Using your reverse bucket list to create your best retirement

old age, leisure, retirement and people concept - happy senior woman with coffee and notebook dreaming at street cafe

Image: dolgachov/

The bucket list concept—things you want to do before you kick the bucket— is well known. Your reverse bucket list comes from what you’ve already done.

I found the concept in a tweet and post from Denise Taylor, who I follow. Denise is a 50+ coach and she suggests the following:

To create your own reverse bucket list, look back over your life and answer these questions:

What are you proud of? 

What have you accomplished? 

What was challenging or scary . . . but you did it anyway?

That’s a fascinating way to reflect on your life. What comes to mind for you? As you reflect on each of these, there should be warm thoughts because these are achievements. Your achievements.

‘Completing this can help you feel positive for all the things you have done,’ says Denise, ‘and is useful to refer to when you need a boost.’

And you can also use this information as you look forward—as you consider your retirement. There are two ways these questions can help with retirement planning.

1. To help understand what you take into retirement

What are you proud of? It may not be a what, but a who—your family, for instance. How can you demonstrate that to them.

Then again, it may be an award you received. It may be a sporting achievement. Or something else. Can you use these to open doors to other adventures that you’ll have time to follow up on?

What have you accomplished? Are you able to use things such as work skills/ academic achievements/ hobbies—add your other accomplishments here—in your retirement?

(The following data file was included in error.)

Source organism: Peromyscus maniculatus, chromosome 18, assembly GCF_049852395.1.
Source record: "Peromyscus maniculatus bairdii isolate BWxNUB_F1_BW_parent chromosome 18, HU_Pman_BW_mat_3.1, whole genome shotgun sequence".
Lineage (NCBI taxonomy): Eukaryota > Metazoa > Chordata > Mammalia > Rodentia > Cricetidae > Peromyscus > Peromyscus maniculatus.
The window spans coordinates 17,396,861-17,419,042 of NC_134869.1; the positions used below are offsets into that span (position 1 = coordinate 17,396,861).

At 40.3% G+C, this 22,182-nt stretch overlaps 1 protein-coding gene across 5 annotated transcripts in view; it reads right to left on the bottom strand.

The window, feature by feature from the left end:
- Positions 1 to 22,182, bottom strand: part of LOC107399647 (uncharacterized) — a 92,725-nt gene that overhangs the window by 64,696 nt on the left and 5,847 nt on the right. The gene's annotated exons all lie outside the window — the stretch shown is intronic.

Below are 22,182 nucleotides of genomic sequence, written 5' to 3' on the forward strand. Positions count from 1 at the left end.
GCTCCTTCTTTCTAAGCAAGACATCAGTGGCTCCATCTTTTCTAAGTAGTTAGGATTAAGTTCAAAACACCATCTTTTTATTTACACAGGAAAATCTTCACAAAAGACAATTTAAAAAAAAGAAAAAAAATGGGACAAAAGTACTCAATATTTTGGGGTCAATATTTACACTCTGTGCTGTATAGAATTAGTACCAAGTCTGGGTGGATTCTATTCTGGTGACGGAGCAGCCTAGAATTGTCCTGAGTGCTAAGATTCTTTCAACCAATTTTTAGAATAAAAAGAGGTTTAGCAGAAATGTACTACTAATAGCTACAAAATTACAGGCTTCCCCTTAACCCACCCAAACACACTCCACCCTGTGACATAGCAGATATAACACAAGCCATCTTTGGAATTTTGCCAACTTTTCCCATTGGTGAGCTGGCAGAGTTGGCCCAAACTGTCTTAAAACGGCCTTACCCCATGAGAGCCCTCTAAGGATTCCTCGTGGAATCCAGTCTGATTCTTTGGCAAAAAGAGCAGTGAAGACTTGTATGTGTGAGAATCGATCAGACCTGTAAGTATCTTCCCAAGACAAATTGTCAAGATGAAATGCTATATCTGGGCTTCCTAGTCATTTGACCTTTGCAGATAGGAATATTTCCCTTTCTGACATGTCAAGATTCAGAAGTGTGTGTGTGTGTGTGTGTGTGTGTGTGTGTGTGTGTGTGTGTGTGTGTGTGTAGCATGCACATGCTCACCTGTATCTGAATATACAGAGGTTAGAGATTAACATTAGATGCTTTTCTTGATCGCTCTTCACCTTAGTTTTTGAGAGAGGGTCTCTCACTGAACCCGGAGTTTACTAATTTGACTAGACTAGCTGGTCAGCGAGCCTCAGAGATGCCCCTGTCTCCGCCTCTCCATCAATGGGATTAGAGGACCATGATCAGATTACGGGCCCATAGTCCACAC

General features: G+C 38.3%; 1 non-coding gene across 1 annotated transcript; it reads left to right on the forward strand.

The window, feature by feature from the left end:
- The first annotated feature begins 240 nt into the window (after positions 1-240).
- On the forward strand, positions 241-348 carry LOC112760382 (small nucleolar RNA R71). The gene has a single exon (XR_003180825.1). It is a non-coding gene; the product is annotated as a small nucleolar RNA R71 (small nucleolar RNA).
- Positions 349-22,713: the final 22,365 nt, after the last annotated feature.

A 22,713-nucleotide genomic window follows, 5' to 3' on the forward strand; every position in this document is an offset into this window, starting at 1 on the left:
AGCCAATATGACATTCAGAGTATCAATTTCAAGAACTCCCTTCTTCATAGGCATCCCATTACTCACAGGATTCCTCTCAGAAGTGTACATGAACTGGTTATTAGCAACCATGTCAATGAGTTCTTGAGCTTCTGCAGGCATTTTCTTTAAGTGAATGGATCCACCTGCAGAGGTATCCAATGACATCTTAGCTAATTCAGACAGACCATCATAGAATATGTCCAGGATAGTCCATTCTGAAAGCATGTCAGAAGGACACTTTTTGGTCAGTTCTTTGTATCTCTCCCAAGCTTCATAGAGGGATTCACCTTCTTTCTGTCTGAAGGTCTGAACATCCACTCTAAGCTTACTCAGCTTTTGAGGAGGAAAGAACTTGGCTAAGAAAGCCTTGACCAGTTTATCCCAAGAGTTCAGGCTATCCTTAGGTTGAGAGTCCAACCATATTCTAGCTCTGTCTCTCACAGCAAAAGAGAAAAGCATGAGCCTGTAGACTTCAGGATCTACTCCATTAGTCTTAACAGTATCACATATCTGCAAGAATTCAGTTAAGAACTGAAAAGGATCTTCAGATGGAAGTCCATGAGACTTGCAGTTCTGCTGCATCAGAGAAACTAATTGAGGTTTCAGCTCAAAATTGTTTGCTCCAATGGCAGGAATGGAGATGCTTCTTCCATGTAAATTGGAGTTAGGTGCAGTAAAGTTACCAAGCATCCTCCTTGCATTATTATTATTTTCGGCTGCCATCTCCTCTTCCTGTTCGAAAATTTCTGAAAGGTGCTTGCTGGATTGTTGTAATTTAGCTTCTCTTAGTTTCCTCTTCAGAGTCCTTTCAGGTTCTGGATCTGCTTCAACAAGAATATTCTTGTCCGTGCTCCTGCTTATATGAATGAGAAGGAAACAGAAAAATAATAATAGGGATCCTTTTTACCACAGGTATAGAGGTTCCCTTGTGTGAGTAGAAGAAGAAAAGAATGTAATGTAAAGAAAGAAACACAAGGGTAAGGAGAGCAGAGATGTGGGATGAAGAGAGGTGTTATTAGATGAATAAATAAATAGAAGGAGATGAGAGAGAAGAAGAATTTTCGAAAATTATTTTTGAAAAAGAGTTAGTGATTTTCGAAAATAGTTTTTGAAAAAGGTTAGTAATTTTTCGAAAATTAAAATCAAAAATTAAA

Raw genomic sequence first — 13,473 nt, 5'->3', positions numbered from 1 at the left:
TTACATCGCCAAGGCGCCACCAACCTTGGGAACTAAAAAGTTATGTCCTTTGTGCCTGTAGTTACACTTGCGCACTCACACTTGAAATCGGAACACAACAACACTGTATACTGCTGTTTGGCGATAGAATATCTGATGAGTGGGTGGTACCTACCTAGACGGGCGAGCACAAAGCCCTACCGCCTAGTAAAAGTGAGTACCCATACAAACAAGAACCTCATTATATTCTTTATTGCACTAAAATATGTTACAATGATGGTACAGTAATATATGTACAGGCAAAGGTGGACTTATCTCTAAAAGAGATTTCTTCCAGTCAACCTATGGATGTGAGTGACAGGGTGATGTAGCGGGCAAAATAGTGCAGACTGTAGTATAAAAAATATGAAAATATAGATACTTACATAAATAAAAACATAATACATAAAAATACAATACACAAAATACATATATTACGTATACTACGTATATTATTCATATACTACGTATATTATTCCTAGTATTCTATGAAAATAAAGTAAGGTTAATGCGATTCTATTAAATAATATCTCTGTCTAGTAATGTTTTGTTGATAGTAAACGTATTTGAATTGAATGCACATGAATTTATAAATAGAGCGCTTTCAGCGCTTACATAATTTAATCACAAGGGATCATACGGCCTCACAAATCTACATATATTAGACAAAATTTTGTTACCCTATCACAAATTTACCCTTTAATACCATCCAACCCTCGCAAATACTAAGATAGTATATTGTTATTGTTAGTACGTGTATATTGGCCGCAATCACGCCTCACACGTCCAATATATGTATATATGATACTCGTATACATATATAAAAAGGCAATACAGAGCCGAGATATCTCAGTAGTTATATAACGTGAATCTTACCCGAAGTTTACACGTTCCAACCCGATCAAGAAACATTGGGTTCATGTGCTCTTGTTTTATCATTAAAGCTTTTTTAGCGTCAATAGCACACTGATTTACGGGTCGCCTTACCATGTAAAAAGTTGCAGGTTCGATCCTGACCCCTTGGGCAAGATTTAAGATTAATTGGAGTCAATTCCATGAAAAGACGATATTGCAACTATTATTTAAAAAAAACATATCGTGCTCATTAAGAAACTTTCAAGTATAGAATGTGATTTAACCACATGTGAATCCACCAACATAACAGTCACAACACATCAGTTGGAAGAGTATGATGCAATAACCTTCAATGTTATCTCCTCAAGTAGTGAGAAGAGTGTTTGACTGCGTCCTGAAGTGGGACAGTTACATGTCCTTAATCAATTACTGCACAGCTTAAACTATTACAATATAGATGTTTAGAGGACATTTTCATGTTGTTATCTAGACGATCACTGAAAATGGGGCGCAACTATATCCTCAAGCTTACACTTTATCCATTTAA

What was challenging or scary . . . but you did it anyway? Bungy jumping may not make the list again—after a certain age, there are certain things that should not be tried. Perhaps the big point is to realise that you took a risk back then—or on those occasions—and overcame your fear. You can bring that attitude into retirement.

2. As a guide for your retirement

This is taking these questions and putting them in the future tense.

What are you proud of? What is it that you would like to be proud of doing in your retirement. It’s worth recognising that you could be retired for 20-30 years. That’s time enough to do many things you could be proud of.

What have you accomplished? What is it you want to accomplish in your retirement years? What immediately comes to mind? Staying healthy? Starting a new hobby? Travel?

What was challenging or scary . . . but you did it anyway? How will you challenge yourself? When will you give that speech? Do a public performance on a musical instrument? Display your art? Or what is it that scares you?

Of course, if you want to keep these questions in the past tense, imagine you’re on your death bed thinking back on your retirement. What is it you want to have achieved in these three areas?

Your retirement may be like a fresh start in life, but it’s also a continuation. Denise Taylor may have helped you find another way to think about what you’ll want achieve in your retirement.


Bruce Manners is the author of Retirement Ready? and Refusing to Retire, and founder of

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Category: Attitude, Planning, Purpose

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